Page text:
Author Topic: How America uses uranium from Russian Cold War nuclear warheads to heat millions of homes  (Read 222 times)

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By Lizzie Parry

It is a post-Cold War collaboration between the US and Russia, which has provided heat to millions of homes across America.

But the little-known Megatons-to-Megawatts programme, which has seen 20,000 decommissioned Russian nuclear warheads transformed into nuclear energy in the US, has drawn to a close this month.

The final shipment of low enriched uranium (LEU) was unloaded at the Port of Baltimore in Maryland on December 10 after a four-week journey by sea from St Petersburg.

It was the last of the LEU converted from more than 500 tonnes of highly enriched uranium from the Russian warheads, deactivated under the 1991 START treaty at the end of the Cold War.

The recycling and transfer of the uranium to the US was formalised in a 1993 agreement and has seen hundreds of shipments arrive in the US destined for the country's nuclear reactors.

The programme has supplied nearly 10 per cent of all American electricity and around one in 10 light bulbs powered via the scheme in the last two decades.

The shipment marks the end of the unprecedented programme, which has seen the US pay its former enemy $8billion (£5bn) in the last 20 years

It was the last of the LEU converted from more than 500 tonnes of highly enriched uranium from the Russian warheads, deactivated under the 1991 START treaty at the end of the Cold War.

The recycling and transfer of the uranium to the US was formalised in a 1993 agreement and has seen hundreds of shipments arrive in the US destined for the country's nuclear reactors.

The programme has supplied nearly 10 per cent of all American electricity and around one in 10 light bulbs powered via the scheme in the last two decades.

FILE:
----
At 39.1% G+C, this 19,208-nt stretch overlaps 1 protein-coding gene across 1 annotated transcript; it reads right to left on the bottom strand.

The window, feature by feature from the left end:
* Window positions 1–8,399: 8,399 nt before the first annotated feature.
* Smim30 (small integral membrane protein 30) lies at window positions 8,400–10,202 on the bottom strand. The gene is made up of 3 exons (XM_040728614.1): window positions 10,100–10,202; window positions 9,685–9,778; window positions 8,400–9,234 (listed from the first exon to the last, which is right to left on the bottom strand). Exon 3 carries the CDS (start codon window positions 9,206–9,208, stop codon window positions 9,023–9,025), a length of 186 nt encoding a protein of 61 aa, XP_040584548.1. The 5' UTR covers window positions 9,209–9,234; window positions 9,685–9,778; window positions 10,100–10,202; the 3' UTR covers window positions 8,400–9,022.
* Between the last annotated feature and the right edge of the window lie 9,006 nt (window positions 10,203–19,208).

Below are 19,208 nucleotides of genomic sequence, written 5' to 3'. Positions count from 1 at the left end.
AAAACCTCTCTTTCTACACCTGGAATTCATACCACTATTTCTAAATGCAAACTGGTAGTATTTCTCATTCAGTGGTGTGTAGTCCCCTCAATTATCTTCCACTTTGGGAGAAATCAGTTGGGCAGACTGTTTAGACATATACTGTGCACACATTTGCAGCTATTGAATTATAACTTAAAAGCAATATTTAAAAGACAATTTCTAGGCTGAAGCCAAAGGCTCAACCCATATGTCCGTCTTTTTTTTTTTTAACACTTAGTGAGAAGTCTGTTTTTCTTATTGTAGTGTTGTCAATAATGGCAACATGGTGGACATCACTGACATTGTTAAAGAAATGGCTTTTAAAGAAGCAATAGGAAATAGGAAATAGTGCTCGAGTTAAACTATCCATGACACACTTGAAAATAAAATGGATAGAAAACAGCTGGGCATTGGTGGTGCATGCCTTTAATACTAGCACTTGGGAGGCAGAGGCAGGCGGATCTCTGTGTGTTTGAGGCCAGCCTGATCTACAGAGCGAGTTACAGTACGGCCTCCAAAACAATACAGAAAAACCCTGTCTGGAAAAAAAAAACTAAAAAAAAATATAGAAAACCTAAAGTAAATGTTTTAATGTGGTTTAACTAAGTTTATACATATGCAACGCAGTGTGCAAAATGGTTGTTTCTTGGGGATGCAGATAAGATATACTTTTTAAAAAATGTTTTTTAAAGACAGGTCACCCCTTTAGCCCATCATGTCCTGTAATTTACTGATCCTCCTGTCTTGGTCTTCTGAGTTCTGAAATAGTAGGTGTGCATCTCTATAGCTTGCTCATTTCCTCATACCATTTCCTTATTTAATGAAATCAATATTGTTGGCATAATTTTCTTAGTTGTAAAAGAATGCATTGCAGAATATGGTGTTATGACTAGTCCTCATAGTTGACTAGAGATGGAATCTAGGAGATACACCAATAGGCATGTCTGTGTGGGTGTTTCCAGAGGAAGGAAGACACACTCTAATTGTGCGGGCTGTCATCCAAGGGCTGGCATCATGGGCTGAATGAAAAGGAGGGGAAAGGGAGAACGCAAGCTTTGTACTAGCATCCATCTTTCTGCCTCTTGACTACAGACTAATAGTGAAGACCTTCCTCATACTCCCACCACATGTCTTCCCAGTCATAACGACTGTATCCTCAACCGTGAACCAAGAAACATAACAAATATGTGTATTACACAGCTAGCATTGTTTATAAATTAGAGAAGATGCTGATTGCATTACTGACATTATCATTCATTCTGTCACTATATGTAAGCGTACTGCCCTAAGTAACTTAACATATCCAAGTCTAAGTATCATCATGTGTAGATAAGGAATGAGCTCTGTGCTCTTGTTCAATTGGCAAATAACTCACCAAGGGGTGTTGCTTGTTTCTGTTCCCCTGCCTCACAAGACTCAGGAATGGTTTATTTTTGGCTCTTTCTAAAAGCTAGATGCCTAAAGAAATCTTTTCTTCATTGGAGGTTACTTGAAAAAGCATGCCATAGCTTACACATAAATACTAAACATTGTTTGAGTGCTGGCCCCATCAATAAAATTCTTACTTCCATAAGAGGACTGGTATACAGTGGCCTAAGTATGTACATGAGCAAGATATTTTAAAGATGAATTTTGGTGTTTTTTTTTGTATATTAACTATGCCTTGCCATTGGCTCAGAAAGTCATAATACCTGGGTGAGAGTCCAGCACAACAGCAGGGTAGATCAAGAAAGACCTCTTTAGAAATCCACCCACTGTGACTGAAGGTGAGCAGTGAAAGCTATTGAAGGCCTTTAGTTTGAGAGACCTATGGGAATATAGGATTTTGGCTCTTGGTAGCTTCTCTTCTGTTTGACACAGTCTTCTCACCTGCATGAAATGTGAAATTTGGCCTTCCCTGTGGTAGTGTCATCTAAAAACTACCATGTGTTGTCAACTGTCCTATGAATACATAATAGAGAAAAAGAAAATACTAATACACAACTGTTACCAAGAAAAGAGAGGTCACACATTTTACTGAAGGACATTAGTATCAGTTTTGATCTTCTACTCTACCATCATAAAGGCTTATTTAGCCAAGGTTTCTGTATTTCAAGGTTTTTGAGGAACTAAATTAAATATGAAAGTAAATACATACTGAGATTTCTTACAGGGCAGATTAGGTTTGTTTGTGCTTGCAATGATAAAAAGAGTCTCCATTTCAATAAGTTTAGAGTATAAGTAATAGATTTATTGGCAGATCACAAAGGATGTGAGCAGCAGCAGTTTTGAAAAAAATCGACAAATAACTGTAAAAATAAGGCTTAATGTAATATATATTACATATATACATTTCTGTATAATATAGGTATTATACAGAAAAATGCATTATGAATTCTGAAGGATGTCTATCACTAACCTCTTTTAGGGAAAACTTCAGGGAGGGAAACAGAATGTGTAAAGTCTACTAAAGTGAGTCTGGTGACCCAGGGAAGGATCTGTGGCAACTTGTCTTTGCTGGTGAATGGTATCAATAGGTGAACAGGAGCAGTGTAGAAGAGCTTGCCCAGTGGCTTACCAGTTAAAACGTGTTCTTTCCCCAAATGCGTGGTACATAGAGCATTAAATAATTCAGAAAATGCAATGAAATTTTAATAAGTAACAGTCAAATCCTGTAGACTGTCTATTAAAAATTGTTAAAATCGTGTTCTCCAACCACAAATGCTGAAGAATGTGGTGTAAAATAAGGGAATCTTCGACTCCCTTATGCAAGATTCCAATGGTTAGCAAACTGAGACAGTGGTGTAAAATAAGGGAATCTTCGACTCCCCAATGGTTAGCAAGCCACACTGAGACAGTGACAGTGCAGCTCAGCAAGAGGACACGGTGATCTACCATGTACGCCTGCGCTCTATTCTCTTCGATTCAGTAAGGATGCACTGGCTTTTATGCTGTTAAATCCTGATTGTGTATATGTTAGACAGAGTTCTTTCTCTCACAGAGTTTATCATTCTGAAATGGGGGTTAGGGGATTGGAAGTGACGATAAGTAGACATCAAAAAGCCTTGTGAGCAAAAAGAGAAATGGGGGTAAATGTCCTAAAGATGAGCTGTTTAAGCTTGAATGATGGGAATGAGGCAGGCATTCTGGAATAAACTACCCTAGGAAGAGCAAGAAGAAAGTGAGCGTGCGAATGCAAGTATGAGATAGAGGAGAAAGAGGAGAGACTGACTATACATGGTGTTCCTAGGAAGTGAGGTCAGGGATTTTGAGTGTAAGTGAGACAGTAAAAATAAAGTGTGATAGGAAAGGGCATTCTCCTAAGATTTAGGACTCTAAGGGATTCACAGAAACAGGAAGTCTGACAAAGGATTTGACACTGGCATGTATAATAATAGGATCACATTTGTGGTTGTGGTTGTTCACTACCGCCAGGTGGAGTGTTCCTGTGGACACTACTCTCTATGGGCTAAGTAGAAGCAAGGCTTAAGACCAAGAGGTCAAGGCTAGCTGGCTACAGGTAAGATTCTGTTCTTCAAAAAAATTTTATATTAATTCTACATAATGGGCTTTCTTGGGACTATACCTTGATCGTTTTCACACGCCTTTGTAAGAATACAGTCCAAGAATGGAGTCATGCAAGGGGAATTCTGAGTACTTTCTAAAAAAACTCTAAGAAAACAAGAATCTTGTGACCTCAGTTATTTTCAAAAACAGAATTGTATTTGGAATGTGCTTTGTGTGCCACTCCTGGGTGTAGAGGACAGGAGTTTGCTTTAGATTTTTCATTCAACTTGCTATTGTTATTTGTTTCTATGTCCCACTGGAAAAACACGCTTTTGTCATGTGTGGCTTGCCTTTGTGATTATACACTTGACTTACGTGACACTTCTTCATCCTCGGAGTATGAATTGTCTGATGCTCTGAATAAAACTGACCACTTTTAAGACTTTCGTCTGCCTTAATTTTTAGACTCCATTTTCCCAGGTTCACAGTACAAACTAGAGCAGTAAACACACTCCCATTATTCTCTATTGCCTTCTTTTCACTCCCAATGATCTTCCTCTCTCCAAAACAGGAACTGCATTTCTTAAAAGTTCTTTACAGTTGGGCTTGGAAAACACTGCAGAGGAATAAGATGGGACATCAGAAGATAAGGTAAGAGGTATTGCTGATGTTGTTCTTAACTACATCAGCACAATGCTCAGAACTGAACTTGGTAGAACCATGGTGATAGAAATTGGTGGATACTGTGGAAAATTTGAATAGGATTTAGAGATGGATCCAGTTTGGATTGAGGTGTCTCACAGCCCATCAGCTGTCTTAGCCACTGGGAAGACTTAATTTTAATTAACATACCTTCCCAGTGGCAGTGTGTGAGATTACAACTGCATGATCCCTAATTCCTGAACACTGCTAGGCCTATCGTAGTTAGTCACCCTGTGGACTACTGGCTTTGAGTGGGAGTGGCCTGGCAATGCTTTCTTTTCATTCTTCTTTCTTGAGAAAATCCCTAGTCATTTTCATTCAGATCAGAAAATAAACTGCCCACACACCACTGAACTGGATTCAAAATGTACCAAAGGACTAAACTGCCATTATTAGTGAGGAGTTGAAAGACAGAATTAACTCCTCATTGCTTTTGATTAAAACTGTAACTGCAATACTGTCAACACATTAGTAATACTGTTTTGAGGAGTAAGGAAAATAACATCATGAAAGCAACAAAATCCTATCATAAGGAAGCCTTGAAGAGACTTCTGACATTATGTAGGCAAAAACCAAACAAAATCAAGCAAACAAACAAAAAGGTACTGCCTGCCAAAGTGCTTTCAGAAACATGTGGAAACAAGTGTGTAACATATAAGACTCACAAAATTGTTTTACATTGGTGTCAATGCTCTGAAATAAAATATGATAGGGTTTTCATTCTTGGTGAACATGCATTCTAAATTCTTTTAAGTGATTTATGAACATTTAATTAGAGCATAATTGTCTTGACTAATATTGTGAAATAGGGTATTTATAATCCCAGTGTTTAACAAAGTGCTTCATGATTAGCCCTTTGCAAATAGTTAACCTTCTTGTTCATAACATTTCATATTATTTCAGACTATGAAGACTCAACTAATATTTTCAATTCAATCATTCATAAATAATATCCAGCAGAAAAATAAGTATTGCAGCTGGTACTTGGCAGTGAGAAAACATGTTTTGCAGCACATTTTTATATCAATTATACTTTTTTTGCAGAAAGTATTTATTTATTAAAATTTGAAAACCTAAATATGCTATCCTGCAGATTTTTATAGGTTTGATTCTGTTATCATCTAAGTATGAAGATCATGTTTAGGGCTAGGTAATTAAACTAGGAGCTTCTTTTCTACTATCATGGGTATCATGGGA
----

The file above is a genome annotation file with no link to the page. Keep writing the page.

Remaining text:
The shipment marks the end of the unprecedented programme, which has seen the US pay its former enemy $8billion (£5bn) in the last 20 years

HOW DO NUCLEAR WARHEADS BECOME ELECTRICITY TO HEAT HOMES?

The process began with the removal of the warheads and their highly enriched uranium metal components.

At plants in Seversk and Ozersk the components are ground down into metal shavings, which are then heated and converted into a highly enriched uranium oxide.

That was then heated to make a gas, which was mixed with a very low enriched uranium material before it was diluted to less than five per cent concentration the fissionable uranium-235 isotope, a level too low to be of any military value but ideal for producing electric power.

The material is then transferred to 2.5-tonne steel cylinders, enclosed in protective shipping containers and sent to a storage facility in St Petersburg.

After completing its journey to America, the shipment is then taken to the United States Enrichment Corporation (USEC) plant in Paducah, where it is tested to ensure it meets the appropriate specifications.

It is then converted into uranium oxide pellets and fabricated into fuel assemblies. delivered to plants across the US to be used in their nuclear reactors to create energy


Read more: http://www.dailymail.co.uk/news/article-2530318/How-America-uses-uranium-Russian-Cold-War-nuclear-warheads-heat-millions-homes.html#ixzz2qLlnP8MH
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